The second bee visit was a female orchid bee entering a flower on day 3 at 9:16 AM. This bee arrived and briefly hovered around an inflorescence then flew directly into a flower. The orchid bee remained in the flower approximately 2–3 s and then backed out with pollen on her scutum, the dorsal surface of her thorax. The orchid bee was captured in a snap top vial as she backed out the flower. The anther cap of the visited flower was dislodged. The visited flower was left in place to allow for more potential visits. Three other orchid bees appeared briefly near the vine during the timed watches. The closest bee flew within approximately 8 cm of the entrance of the floral lip for 1 s before flying off. One of the orchid bees was a female but the others flew too rapidly and too briefly for their sex to be determined. No male orchid bees (when sex could be determined) visited the flowers or were observed near the plant during the timed watches of unmanipulated flowers. Anther cap examinations before and after the timed watches found that none had been displaced, indicating that no unobserved flower visits had occurred.

Fig. 2.

Dissected columns of vanilla planifolia. Top - flower visited by a female worker honey bee showing the anther cap (AC) disengaged revealing pollen within the anther (PA), the broken rostellum (R), and pollen on the stigma (PS). Bottom - flower unvisited showing for comparison the intact anther cap (AC), the unbroken rostellum (R) and stigma (S) without pollen. Scale bar 4 mm.



No nectar was detected in the flowers either by visual inspection with the dissecting microscope, by micro pipette probing, or by color change in the moistened glucose test strips used to brush the interior of the flower.


The morphometric measurement of the interior of the floral tube of the labellum (Fig. 1) indicated that the distance between the penicillate callus on the floor of the tube beneath the column and the rostellum was 4 mm and 5 mm (n = 2). The distance between the penicillate callus and the anther cap was 4 mm and 4.5 mm (n = 2). The penicillate callus is a fleshy projection that is not rigid so some slight variation in its position occurs. The thickness of the thorax of the specimen of the female worker honey bee observed to pollinate a flower was 3.5 mm, and the vertical thickness of the thorax of the orchid bee that removed pollen from a flower was 4 mm. There was a good morphometric match between the vertical thickness of the bees and the interior distances between the callus and the rostellum and the callus and the anther cap, even without considering that the legs of the bees lift their bodies as they walk, which increases the functional thickness of the bees. The removal of pollen by both bees and the deposition of pollen by the honey bee confirms that both bees are of appropriate sizes to be pollinators of v. planifolia.


Flower fragrance analysis identified 9 volatile constituents from the v. planifolia flowers (Table 1). Nearly half of the percent total volatiles collected consisted of 1-8 cineole (48.9%) whereas nearly a third consisted of β-ocimene (31.8%).


No male orchid bees or other bees investigated or visited the 6 flowers to which 1-8 cineole had been added during the 4 h timed watch. Five male E. dilemma bees came to the 4 flowers to which eugenol had been added during the 3 h timed watch. One male E. dilemma bee investigated multiple flowers and came within 2.5 cm of a flower but did not touch a flower. The other 4 bees touched multiple flowers and exhibited typical fragrance collection behavior in which they brushed the surfaces of the lips of the flowers with their front tibia, hovered to transfer collected oils into the storage tanks on their hind legs, then landed again to repeat the process. However, the 5 male bees spent 4, 3, 5, 8 and 16 min, collecting or attempting to collect from the eugenol-treated flowers. The added eugenol caused the distal tips of the lips of the flowers to wilt, and after 2 h to block the entrance, which prevented the bees from entering the flowers. During the fragrance baiting, no male orchid bees came to the 1-8 cineole baits, but 6 bees came to the eugenol baits and they either hovered near the baits or exhibited fragrance collecting behavior.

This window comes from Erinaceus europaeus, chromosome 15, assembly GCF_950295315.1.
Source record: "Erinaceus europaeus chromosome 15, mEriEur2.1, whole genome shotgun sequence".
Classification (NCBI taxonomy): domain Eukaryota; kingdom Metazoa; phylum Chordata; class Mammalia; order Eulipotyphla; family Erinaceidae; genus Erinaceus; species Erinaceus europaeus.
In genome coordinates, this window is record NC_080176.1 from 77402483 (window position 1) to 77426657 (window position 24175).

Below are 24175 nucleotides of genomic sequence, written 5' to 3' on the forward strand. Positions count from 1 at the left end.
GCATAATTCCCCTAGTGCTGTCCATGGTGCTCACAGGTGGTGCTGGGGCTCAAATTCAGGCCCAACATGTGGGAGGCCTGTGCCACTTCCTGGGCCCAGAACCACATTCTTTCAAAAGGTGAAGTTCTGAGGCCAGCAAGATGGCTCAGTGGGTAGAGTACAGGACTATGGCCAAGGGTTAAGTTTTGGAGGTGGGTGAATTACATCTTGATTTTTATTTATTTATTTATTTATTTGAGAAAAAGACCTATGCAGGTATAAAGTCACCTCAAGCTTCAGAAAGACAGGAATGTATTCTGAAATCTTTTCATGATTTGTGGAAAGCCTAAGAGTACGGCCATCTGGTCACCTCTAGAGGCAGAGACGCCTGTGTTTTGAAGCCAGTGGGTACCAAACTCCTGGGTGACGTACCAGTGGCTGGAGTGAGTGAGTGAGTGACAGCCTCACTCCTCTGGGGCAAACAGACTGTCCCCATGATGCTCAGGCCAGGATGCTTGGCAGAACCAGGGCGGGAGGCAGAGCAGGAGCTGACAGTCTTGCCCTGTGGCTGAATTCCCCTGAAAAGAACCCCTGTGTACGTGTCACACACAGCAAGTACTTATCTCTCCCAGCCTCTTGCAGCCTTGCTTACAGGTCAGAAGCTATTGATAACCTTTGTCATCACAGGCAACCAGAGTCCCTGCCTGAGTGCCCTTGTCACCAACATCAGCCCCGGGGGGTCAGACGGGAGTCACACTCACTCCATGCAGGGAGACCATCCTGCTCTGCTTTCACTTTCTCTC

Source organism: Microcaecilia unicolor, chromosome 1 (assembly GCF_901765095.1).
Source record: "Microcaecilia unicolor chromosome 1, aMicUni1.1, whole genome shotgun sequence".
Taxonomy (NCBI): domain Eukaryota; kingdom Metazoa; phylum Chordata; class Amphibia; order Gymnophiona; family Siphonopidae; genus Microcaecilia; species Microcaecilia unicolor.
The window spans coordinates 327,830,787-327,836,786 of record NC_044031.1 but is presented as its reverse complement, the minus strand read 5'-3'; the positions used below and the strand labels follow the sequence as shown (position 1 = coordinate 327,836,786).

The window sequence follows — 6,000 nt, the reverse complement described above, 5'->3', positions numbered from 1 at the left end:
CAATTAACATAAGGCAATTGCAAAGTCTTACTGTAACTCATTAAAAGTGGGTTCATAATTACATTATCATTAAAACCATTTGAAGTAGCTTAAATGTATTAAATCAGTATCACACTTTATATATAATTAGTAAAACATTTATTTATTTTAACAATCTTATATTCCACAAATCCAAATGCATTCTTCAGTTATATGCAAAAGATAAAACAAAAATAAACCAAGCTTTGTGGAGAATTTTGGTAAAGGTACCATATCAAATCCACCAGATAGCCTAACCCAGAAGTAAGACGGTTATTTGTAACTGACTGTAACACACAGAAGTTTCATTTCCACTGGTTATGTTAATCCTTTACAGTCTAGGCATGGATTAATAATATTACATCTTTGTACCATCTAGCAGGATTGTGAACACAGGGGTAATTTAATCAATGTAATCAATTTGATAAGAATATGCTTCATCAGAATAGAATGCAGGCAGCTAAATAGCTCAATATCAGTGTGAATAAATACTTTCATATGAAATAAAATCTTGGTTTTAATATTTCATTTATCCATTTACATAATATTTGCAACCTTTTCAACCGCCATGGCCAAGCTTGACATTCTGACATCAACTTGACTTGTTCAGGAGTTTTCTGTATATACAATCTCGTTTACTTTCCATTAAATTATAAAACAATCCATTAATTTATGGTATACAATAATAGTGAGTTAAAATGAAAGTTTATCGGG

Table 1.

Volatile constituents from 3 vanilla planifolia flowers from 1 plant (mean percentage ± SE). Constituents arranged by their order of elution from the GC. (E)-β-Ocimene was found in only 1 of the 3 samples (NP=not present).



Fruit set was 1 fruit out of 160 flowers or 0.655%. If the honey bee pollinated flower had not been picked and dissected to document pollination, it probably would have developed into a fruit, which would have increased the fruit set to 1.25%.


vanilla planifolia, as a commercial plant and crop, is entirely dependent on hand pollination to produce fruits. In hand pollination, the flower is skillfully manipulated so that the rostellum, the flap of tissue between the anther and the stigma, is lifted away with a small stick or toothpick and then the anther is pushed onto the stigma (Hernandez-Hernandez 2019). The lack of fruit, or almost no fruit, without hand pollination indicates that the flowers are not apomictic or automatically self-pollinating to any extent. Fruit set following hand pollination of single flowers demonstrates that flowers are self-compatible but need a pollinator, human or other agent to produce fruit. For these reasons, no pollinator exclusion treatments or research to define the breeding system were necessary to demonstrate the need for pollinators.